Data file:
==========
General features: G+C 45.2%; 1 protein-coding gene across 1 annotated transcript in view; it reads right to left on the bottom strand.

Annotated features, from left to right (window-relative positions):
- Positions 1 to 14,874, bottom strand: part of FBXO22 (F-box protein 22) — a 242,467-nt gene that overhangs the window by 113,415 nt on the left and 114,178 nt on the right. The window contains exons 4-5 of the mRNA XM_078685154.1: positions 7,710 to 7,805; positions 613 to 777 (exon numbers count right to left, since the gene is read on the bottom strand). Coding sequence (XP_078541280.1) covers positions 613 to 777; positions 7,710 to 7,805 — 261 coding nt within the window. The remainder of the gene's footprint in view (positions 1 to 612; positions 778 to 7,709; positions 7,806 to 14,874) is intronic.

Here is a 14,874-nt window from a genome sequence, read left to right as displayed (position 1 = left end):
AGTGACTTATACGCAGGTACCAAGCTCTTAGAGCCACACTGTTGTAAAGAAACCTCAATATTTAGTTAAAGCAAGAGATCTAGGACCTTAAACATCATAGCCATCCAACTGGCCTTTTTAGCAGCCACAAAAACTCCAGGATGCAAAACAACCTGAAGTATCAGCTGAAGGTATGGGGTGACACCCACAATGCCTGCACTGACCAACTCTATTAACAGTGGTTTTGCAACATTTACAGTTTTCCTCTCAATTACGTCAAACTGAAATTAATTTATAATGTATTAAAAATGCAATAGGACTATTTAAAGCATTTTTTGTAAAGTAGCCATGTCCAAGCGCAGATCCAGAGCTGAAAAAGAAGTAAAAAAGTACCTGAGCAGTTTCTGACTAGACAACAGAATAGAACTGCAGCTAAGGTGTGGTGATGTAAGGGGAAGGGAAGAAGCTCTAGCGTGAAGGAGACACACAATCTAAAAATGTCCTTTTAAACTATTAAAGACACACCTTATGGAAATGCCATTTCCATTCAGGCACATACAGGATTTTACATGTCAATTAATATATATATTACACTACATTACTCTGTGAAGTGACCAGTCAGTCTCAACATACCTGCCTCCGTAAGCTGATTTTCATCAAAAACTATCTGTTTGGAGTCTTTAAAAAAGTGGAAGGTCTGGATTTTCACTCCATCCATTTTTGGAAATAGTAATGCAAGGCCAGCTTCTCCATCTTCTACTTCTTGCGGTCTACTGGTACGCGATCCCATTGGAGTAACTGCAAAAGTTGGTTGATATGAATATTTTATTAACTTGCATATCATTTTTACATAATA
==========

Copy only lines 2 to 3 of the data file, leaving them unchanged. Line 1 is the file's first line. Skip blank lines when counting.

Annotated features, from left to right (window-relative positions):
- Positions 1 to 14,874, bottom strand: part of FBXO22 (F-box protein 22) — a 242,467-nt gene that overhangs the window by 113,415 nt on the left and 114,178 nt on the right. The window contains exons 4-5 of the mRNA XM_078685154.1: positions 7,710 to 7,805; positions 613 to 777 (exon numbers count right to left, since the gene is read on the bottom strand). Coding sequence (XP_078541280.1) covers positions 613 to 777; positions 7,710 to 7,805 — 261 coding nt within the window. The remainder of the gene's footprint in view (positions 1 to 612; positions 778 to 7,709; positions 7,806 to 14,874) is intronic.